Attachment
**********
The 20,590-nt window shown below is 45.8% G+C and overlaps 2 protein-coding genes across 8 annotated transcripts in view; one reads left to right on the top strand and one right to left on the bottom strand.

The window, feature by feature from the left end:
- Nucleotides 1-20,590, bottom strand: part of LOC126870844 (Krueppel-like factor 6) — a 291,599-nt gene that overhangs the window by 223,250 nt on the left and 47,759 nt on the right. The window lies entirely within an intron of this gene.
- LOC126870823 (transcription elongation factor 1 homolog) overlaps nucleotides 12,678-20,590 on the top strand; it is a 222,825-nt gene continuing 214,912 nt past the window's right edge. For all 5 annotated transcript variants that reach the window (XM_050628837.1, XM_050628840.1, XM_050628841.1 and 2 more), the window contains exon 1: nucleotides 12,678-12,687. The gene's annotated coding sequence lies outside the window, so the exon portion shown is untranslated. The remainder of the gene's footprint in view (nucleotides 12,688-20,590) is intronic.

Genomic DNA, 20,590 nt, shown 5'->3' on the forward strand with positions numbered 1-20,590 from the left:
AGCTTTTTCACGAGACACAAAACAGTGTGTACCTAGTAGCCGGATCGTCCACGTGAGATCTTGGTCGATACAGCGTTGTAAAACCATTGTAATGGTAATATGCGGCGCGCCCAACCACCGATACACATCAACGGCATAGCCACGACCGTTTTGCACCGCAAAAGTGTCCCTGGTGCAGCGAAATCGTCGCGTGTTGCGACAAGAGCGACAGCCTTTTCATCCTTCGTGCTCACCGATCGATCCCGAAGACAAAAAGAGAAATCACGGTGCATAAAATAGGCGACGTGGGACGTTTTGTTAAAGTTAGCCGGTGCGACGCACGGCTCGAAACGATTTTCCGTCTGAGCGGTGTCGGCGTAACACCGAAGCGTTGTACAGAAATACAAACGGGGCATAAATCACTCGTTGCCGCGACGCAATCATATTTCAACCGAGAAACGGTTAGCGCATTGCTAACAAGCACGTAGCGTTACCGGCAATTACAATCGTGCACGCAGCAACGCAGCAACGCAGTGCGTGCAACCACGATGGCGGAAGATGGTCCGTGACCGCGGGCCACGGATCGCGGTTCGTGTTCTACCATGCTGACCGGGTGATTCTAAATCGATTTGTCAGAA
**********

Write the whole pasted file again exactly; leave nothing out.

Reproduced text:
The 20,590-nt window shown below is 45.8% G+C and overlaps 2 protein-coding genes across 8 annotated transcripts in view; one reads left to right on the top strand and one right to left on the bottom strand.

The window, feature by feature from the left end:
- Nucleotides 1-20,590, bottom strand: part of LOC126870844 (Krueppel-like factor 6) — a 291,599-nt gene that overhangs the window by 223,250 nt on the left and 47,759 nt on the right. The window lies entirely within an intron of this gene.
- LOC126870823 (transcription elongation factor 1 homolog) overlaps nucleotides 12,678-20,590 on the top strand; it is a 222,825-nt gene continuing 214,912 nt past the window's right edge. For all 5 annotated transcript variants that reach the window (XM_050628837.1, XM_050628840.1, XM_050628841.1 and 2 more), the window contains exon 1: nucleotides 12,678-12,687. The gene's annotated coding sequence lies outside the window, so the exon portion shown is untranslated. The remainder of the gene's footprint in view (nucleotides 12,688-20,590) is intronic.

Genomic DNA, 20,590 nt, shown 5'->3' on the forward strand with positions numbered 1-20,590 from the left:
AGCTTTTTCACGAGACACAAAACAGTGTGTACCTAGTAGCCGGATCGTCCACGTGAGATCTTGGTCGATACAGCGTTGTAAAACCATTGTAATGGTAATATGCGGCGCGCCCAACCACCGATACACATCAACGGCATAGCCACGACCGTTTTGCACCGCAAAAGTGTCCCTGGTGCAGCGAAATCGTCGCGTGTTGCGACAAGAGCGACAGCCTTTTCATCCTTCGTGCTCACCGATCGATCCCGAAGACAAAAAGAGAAATCACGGTGCATAAAATAGGCGACGTGGGACGTTTTGTTAAAGTTAGCCGGTGCGACGCACGGCTCGAAACGATTTTCCGTCTGAGCGGTGTCGGCGTAACACCGAAGCGTTGTACAGAAATACAAACGGGGCATAAATCACTCGTTGCCGCGACGCAATCATATTTCAACCGAGAAACGGTTAGCGCATTGCTAACAAGCACGTAGCGTTACCGGCAATTACAATCGTGCACGCAGCAACGCAGCAACGCAGTGCGTGCAACCACGATGGCGGAAGATGGTCCGTGACCGCGGGCCACGGATCGCGGTTCGTGTTCTACCATGCTGACCGGGTGATTCTAAATCGATTTGTCAGAA